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Timeline: MLB’s investigation into the Red Sox

The Red Sox and manager Alex Cora parted ways on January 14.Jim Davis/Globe Staff

Alex Cora is suspended from Major League Baseball for one year for for his conduct while serving as bench coach of the Houston Astros in 2017, according to the highly anticipated report into alleged sign stealing by the Red Sox released on Wednesday.

In addition, the Red Sox lose a second-round pick in this year’s draft, and replay operator J.T. Watkins has been banned through 2020 and cannot return to his job in 2021. The team was not fined.

The report on the results of the investigation had been anticipated since January — MLB commissioner Rob Manfred initially said he hoped to have the matter concluded before spring training — but was frequently delayed.


Here’s how we reached this point:

▪ Sept. 15, 2017: The Red Sox are fined an undisclosed amount for using an Apple Watch to convey decoded signs to the dugout. MLB commissioner Rob Manfred issues a memo to all teams, putting them on notice that “use of electronic equipment to steal signs would be dealt with more severely by my office.”

Rob Manfred sent out a memo in 2017 regarding sign stealing.Jim Davis/Globe Staff

▪ Oct. 5, 2017: The Astros and Red Sox begin their American League Division Series, which Houston wins, three games to one. Houston wins Games 1 and 2 decisively, rolling to 8-2 victories in both games at Minute Maid Park. The series becomes more competitive when the action shifts to Fenway Park, with the Red Sox rolling to a 10-3 win in Game 3 on Oct. 8 before succumbing in Game 4, 5-4, on Oct. 9.

▪ Oct. 22, 2017: Red Sox announce a three-year deal for Alex Cora to become their new manager.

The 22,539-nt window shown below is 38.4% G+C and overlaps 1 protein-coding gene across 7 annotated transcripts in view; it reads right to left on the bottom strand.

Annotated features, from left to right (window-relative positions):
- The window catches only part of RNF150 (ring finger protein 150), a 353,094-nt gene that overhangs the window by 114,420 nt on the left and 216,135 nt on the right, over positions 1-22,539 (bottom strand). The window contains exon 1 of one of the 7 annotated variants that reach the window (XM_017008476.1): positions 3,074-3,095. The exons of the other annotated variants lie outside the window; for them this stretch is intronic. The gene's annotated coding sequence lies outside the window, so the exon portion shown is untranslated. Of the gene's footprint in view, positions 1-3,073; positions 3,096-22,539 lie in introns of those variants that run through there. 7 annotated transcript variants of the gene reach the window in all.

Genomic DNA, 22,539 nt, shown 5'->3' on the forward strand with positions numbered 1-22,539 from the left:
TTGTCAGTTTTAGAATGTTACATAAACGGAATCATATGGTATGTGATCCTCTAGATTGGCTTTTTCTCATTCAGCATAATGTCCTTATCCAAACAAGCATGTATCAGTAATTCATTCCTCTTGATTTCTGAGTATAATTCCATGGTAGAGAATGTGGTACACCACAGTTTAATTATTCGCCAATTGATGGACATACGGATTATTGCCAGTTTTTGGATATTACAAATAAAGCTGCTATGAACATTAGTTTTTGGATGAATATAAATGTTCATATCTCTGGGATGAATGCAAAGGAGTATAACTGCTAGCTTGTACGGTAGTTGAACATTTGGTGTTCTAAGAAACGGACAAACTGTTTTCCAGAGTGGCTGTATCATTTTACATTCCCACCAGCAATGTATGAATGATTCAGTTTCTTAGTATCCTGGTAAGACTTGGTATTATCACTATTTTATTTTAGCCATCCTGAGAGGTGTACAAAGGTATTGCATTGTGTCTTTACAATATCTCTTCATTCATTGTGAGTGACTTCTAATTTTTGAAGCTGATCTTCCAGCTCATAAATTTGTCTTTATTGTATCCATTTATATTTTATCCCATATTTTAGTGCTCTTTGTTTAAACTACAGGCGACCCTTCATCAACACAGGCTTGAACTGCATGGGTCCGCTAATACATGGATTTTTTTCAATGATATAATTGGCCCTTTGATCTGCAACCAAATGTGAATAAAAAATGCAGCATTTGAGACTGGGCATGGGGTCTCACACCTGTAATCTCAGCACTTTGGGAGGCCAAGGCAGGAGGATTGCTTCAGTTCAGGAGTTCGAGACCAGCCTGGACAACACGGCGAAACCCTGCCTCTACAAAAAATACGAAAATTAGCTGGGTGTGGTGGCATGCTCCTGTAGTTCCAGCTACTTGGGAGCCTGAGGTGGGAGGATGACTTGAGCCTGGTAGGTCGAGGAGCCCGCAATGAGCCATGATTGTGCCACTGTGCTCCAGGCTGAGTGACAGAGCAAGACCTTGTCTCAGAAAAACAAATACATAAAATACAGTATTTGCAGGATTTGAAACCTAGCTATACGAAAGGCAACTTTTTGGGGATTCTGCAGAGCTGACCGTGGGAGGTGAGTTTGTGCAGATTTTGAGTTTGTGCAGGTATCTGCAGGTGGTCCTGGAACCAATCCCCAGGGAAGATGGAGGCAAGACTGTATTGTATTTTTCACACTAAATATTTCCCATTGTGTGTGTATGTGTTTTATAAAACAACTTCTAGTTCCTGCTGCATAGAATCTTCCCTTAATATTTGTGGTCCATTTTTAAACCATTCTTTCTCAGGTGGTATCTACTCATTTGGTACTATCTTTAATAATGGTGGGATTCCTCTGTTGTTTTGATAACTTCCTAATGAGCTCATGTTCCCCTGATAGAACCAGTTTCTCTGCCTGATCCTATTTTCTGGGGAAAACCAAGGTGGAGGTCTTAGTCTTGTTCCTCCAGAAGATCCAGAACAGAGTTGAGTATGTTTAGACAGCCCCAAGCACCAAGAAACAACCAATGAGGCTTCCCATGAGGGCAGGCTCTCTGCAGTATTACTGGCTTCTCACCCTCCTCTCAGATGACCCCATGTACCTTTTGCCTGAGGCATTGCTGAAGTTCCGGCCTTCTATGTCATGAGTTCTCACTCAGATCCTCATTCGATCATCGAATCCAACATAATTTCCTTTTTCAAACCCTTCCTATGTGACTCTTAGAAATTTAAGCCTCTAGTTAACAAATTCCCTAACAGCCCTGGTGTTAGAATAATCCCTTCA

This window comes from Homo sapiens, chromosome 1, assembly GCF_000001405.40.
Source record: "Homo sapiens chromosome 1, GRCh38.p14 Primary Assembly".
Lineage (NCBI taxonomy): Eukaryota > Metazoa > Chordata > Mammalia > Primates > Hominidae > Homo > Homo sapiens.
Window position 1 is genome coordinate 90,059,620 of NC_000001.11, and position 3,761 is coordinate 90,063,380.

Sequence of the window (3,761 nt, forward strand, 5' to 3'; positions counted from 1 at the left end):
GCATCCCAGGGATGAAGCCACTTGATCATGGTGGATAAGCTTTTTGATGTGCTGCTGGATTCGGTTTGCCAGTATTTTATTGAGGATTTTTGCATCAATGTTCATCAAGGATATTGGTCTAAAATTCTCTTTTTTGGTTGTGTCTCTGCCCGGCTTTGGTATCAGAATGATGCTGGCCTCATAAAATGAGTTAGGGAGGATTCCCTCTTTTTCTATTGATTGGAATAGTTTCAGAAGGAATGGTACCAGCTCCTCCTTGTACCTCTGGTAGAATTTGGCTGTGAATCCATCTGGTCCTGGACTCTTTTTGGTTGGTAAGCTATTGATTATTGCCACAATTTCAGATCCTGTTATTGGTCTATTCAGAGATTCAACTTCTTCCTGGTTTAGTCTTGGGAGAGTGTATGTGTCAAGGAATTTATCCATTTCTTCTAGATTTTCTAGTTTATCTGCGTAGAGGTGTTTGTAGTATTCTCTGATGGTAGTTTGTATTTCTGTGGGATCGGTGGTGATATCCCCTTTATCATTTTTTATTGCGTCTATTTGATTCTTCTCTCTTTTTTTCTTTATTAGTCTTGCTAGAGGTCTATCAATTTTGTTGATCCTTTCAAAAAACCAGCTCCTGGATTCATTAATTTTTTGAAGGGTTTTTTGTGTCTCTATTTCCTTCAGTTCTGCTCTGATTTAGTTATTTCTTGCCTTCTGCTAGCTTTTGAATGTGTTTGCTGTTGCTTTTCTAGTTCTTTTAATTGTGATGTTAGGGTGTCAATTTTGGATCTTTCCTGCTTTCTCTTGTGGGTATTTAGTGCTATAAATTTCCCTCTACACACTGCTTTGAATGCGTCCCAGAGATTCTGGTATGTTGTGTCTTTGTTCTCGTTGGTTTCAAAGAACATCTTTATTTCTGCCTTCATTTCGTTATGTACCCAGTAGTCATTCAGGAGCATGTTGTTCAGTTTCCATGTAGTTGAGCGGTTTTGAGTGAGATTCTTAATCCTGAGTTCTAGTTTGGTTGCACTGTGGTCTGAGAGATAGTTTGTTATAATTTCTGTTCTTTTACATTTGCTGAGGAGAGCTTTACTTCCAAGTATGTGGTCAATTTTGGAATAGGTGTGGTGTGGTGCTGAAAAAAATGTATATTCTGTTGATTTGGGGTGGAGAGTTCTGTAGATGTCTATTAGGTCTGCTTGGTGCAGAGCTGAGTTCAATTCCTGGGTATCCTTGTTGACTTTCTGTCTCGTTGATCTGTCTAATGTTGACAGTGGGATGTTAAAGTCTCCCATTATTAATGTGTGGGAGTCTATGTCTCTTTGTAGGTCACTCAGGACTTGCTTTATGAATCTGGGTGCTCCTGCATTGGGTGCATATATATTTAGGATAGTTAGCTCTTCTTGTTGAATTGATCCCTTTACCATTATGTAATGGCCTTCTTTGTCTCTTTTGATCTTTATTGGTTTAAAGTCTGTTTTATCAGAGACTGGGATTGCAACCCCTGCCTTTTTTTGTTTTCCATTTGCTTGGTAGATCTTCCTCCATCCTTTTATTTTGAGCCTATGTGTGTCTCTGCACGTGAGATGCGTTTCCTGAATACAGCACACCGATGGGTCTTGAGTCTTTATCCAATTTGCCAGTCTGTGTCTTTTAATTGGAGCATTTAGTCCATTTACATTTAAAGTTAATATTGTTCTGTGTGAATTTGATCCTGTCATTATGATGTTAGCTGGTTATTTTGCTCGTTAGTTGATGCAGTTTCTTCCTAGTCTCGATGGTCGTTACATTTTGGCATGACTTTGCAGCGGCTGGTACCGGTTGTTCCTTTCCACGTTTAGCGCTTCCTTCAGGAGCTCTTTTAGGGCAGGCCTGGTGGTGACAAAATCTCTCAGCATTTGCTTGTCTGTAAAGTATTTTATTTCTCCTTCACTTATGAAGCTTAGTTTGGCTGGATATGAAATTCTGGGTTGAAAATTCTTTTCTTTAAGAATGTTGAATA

▪ Nov. 1, 2017: Astros win Game 7 of the World Series against the Dodgers. Houston goes 2-1 at home during the series and 2-2 on the road.


▪ 2017-18 offseason: Commissioner’s office informs clubs that phones in replay review room and dugout will now be monitored.

▪ March 29, 2018: Cora makes his debut as manager of the Red Sox.

Alex Cora is introduced before his first game at Fenway Park as Boston's skipper in 2018.Jim Davis

▪ Oct. 18, 2018: Red Sox beat Astros in Game 5 of the ALCS to advance to the World Series. Houston takes Game 1 at Fenway and the Red Sox rebound to take Game 2. On the road at Minute Maid Park, Boston wins three games in a row to advance.

▪ Oct. 28, 2018: Cora coaches Red Sox to World Series win over Dodgers.

▪ Nov. 12, 2019: The Athletic publishes a report detailing the trash-can scheme, prompting an MLB investigation. The next day, Cora declines to comment on the report to the Globe.

▪ Jan. 7, 2020: Major League Baseball announces it will investigate allegations that the Red Sox illegally stole signs in 2018 using the video replay room, following another Athletic report.

▪ Jan. 13, 2020: Luhnow and Hinch are suspended, then fired, after commissioner’s report is released.

▪ Jan. 14, 2020: The Red Sox announce that the team and Cora have parted ways.

▪ Jan. 17 2020: J.D. Martinez says the investigation will show there was no cheating going on with the Red Sox.

▪ Jan. 31, 2020: Shortstop Rafael Devers insists the Red Sox didn’t cheat to win the World Series.

Alex Cora has had the support of his former players throughout this process.Jim Davis/Globe Staff/file

▪ Feb. 5, 2020: Manfred states that no Red Sox players will be sanctioned.


▪ Feb. 11, 2020: Red Sox name Ron Roenicke interim manager.

▪ Feb. 19, 2020: Ian Kinsler, who was a member of the World Series-winning roster, downplays the system of stealing signs, and says he doesn’t believe the league’s punishment will be severe.

▪ March 20, 2020: A lawyer representing the Red Sox in a lawsuit related to the investigation says the team does not admit to wrongdoing.

▪ April 10, 2020: A class-action lawsuit filed in January by five fantasy sports bettors against Major League Baseball, the Red Sox, and the Houston Astros is dismissed by a New York City judge.

▪ April 13, 2020: 2018 World Series MVP Steve Pearce says he and his Red Sox teammates were “all going to be free” when Major League Baseball releases a report on its investigation.

Follow Andrew Mahoney @GlobeMahoney.